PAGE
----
When choosing a car one might consider many factors like style, speed, trend, safety and colour. Mot would not think that the last two safety and colour are linked any way. Research shows they are and there thee is a correlation between colour of car and car accidents. See my previous blog: Car Colour And Its Impact On Car Accidents
When choosing the colour of your car you might like to know that it’s been linked to personality types and these reflect how likely a person is to be involved in a car accident. Red and black being highest up on the list and pink and white further down.
Another study reports that the colour of your car at different times of the day will impact the chances of your being involved in a car accident.
So if you didn’t think the color of your car was a safety feature think again, a light color can reduce your chances of being in a car accident, and a dark color can increase your risk of being in a car accident. A study conducted in Sweden found that across all car body types, the lowest car accident rates belonged to pink cars, and black cars had the highest accident rates.
If you just can’t see yourself driving a pink car, consider silver. New Zealand researchers found that in car accidents the rate of injury for drivers and passengers of silver cars was significantly lower than for any other color. The study, published in the British Medical Journal, also found that occupants of black, brown, and green cars suffered the highest rates of injury from car accidents.
A follow-on study out of the Monash University Accident Research Centre in Australia looked at more than 800,000 serious car accidents and evaluated risk and damage from the perspective of visibility and available light. Using white cars as their comparison standard, researchers looked at car accident rates for cars by color. They examined rates for cars in the colors red, yellow, green, blue, grey, brown, black, maroon, orange, pink, and purple, and compared the car accident rates for cars of each color to that of white cars.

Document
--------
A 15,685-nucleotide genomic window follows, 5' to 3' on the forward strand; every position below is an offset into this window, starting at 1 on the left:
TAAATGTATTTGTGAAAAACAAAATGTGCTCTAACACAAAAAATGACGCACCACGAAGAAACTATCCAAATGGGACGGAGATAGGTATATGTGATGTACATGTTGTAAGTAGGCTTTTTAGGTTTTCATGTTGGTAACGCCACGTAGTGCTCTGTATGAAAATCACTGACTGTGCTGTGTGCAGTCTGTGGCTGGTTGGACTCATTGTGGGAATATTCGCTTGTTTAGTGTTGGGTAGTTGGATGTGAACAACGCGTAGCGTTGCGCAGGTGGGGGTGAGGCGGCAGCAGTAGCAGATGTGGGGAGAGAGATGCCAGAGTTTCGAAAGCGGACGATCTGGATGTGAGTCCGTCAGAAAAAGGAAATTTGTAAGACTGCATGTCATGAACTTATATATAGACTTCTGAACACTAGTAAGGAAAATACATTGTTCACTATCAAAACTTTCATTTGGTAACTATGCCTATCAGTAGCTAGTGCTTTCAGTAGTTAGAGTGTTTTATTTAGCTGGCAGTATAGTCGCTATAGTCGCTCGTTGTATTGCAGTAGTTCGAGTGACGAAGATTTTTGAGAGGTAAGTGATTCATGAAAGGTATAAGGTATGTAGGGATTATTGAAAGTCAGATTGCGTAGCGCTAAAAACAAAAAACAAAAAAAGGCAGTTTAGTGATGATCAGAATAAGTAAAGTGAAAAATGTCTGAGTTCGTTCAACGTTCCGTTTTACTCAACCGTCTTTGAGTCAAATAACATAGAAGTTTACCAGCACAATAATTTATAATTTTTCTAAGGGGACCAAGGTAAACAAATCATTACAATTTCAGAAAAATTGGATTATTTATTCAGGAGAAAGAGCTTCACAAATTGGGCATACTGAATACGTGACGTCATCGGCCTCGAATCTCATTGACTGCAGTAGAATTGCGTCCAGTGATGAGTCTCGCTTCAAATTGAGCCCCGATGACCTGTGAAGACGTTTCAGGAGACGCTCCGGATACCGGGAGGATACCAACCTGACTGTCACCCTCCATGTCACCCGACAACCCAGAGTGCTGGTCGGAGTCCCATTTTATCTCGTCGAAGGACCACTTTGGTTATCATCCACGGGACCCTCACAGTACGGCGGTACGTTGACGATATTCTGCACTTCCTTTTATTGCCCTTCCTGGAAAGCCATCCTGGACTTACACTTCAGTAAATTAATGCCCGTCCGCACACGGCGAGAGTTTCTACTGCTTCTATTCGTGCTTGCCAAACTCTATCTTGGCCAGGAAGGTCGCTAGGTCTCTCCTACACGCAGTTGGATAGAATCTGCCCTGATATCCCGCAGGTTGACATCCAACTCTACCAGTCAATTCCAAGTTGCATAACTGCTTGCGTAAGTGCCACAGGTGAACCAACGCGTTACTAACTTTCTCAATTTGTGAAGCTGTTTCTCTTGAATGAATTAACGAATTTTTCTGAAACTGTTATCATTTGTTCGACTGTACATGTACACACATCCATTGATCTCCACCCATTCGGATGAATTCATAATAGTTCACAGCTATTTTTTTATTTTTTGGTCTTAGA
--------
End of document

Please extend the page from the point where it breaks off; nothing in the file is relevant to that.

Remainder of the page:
Not surprisingly, they found that in daylight, colors that ranked lower on the visibility index were at greater risk for car accident involvement. Black and gray cars were at a particularly significant disadvantage compared to white cars of being involved in a car accident. Black cars had a 12 percent greater risk, and grey cars an 11 percent greater risk than white cars did of being involved in a car accident. Silver color did not offer much protection from car accident involvement; silver cars were 10 percent more likely than white to get into car accidents.
At dusk and dawn, when visibility is poorest, the risk for black cars shot up to a 47 percent greater chance than a white car for a car accident. Silver cars’ risk increased modestly, to 15 percent of being involved in a car accident. In full darkness, the risk difference between colors and white was much less, with red cars being 10 percent more likely to have a car accident, and silver 8 percent riskier of having a car accident.
Factor this into your car buying formula and save yourself a car accident or have two cars: One for day and one for night